Here we are playing catch up once again.This week has mainly been consumed by my class, which we can say is a lot harder than I imagined. As I previously said, Ángel is great but speaks really fast. The hour and a half of lecture seems like 4 hours of non-stop note taking. It's hard to pick up from him what the major details are, versus the minor side-note. Following the hour and a half lecture, we usually have a ten-minute break. I have mastered a breakfast routine, which carries me through the day, since their breakfast is usually smaller than in the US, but must last you from 8 AM until 2 PM.When I leave the house at 8, I eat a yogurt, which is like a third of the size of US yogurts. At our break, I eat a piece of bread (very typical breakfast) with strawberry jam. And when class is over at 12, I eat a piece of fruit, which will last me until lunch at 2:30 or 3.
Continuing with class, after our break, we venture off to a historical destination with our class, to continue our lecture. At first we were all like "great!" field trips every day. But, try carrying around your backpack, while writing on a notepad, while understanding Ángel, while trying to take pictures, and things turn a little more hectic.One positive note is that we don't pay for any of these excursions, which is awesome. This week we saw the following places, which were all really cool:
Monday: The remains of a Roman temple on Calle Mármoles and Palacio de Lebrija (Palace of Lebrija). The remains of the Roman temple were literally three columns, which used to be six. The temple was built by two emperors, born in Itálica, which we visited last weekend, Trajano and Adriano. It's hard to imagine that thousands of years later, the remains are still around. As I previously said, the Palace we visited was gorgeous. A female aristocrat bought it. It was originally of Renaissance style but she decided to redecorate the entire house of Roman souvenirs. You found pieces of Roman carvings, bones, tiles, statues, etc. Her family has converted the house into a museum, and it is the only house in the city that has been converted into a museum.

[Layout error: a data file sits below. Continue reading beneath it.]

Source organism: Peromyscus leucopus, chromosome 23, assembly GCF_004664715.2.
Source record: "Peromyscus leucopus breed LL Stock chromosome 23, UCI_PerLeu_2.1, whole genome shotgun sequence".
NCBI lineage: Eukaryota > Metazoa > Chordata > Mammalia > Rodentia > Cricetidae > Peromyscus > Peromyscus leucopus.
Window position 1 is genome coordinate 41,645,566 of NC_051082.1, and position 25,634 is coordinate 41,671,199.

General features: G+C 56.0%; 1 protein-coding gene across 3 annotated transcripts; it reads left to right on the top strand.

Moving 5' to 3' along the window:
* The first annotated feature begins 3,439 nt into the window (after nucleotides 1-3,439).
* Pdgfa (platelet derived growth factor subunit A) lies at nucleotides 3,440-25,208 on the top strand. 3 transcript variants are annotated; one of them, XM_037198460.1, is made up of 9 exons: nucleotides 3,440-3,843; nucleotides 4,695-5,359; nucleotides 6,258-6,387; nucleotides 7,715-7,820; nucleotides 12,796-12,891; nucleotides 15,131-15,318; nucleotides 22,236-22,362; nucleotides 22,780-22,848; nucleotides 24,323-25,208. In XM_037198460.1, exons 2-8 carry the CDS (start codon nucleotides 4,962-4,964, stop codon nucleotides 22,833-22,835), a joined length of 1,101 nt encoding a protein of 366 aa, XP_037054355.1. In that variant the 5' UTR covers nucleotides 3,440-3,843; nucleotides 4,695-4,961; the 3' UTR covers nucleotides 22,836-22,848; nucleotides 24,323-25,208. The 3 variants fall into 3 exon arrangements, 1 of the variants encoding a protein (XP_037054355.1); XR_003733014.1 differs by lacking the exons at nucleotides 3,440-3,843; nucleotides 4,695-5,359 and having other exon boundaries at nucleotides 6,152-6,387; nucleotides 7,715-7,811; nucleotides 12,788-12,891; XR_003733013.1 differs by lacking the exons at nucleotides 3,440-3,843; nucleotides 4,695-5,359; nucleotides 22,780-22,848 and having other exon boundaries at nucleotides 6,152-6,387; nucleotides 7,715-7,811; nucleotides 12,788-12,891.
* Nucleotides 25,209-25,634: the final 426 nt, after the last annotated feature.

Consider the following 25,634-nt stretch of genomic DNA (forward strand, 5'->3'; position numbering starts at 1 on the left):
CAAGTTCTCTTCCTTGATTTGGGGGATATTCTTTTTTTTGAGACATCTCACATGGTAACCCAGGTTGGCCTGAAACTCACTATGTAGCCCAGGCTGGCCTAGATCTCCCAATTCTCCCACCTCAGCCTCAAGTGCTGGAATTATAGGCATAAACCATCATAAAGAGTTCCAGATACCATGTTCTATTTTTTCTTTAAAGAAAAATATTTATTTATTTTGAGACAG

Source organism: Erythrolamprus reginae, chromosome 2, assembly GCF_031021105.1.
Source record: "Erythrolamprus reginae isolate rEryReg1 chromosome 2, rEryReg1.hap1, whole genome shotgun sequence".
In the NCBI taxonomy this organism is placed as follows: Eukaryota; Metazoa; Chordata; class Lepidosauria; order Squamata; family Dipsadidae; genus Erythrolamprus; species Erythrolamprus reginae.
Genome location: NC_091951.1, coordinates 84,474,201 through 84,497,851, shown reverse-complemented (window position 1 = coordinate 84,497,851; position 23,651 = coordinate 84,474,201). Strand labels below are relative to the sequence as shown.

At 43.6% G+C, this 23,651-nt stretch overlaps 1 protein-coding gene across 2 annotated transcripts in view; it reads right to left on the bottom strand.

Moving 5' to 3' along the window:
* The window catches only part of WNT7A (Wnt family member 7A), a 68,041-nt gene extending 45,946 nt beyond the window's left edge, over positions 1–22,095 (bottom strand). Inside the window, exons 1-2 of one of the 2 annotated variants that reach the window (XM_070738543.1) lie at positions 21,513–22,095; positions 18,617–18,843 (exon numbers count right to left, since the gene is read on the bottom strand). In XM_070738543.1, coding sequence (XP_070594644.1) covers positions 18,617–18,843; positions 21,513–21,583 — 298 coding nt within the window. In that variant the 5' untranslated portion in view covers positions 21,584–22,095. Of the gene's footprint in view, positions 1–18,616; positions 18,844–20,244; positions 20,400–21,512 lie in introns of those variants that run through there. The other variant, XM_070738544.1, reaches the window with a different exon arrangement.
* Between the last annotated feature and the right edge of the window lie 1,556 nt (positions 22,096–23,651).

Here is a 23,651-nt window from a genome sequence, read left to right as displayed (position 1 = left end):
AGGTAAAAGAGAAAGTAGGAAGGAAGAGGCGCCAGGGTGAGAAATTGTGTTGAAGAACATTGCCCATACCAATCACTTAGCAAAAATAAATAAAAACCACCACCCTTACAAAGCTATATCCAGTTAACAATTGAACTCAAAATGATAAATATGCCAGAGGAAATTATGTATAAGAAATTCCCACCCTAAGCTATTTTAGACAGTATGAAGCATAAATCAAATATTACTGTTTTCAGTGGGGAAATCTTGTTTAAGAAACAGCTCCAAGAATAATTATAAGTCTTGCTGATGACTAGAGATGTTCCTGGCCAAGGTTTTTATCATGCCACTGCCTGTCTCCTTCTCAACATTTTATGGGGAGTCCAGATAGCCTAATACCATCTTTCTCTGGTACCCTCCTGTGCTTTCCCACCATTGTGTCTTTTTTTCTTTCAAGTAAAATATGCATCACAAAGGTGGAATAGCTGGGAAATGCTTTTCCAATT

Tuesday: We visited the Salvador Mosque. They really were the remains of the mosque, because when the Christians re-conquered Sevilla, they destroyed the mosque, and built a church on top. What we were able to see was the "sahn" which is the patio of mosques where everyone reunites and washes their face, hands, and feet, before entering the mosque. For the Muslims, who had power in Spain from the VIII to the XV century, their cities always had "medinas," which was considered the center of their city. In the "medinas" there were 3 main components: a market, a royal palace, and a mosque. This mosque we visited today was the old mosque. When the Muslims grew to have more power, and Islam became more popular, this mosque was too, small and they moved to the area that is now the Cathedral of Sevilla.
Wednesday: Today we visited "El Alcazar de Sevilla"- The royal palace of Sevilla. It is Muslim and Christian architecture, which is a really awesome mix.
On our own today, we had to visit "La muralla y basilica de la Macarena" which is the barrier and basilica of the Macarena.
Thursday: Today we visited the Cathedral of Sevilla and climbed "La Giralda." It is absolutely amazing, I will post pictures soon.
Friday: Today, following our difficult exam, we still had a field trip, despite the fact that many of us were already on weekend mode. We visited the "Archive of the Indians," where commerce was situated. All things that Columbus found in the Americas belonged to Spain, and were stored here.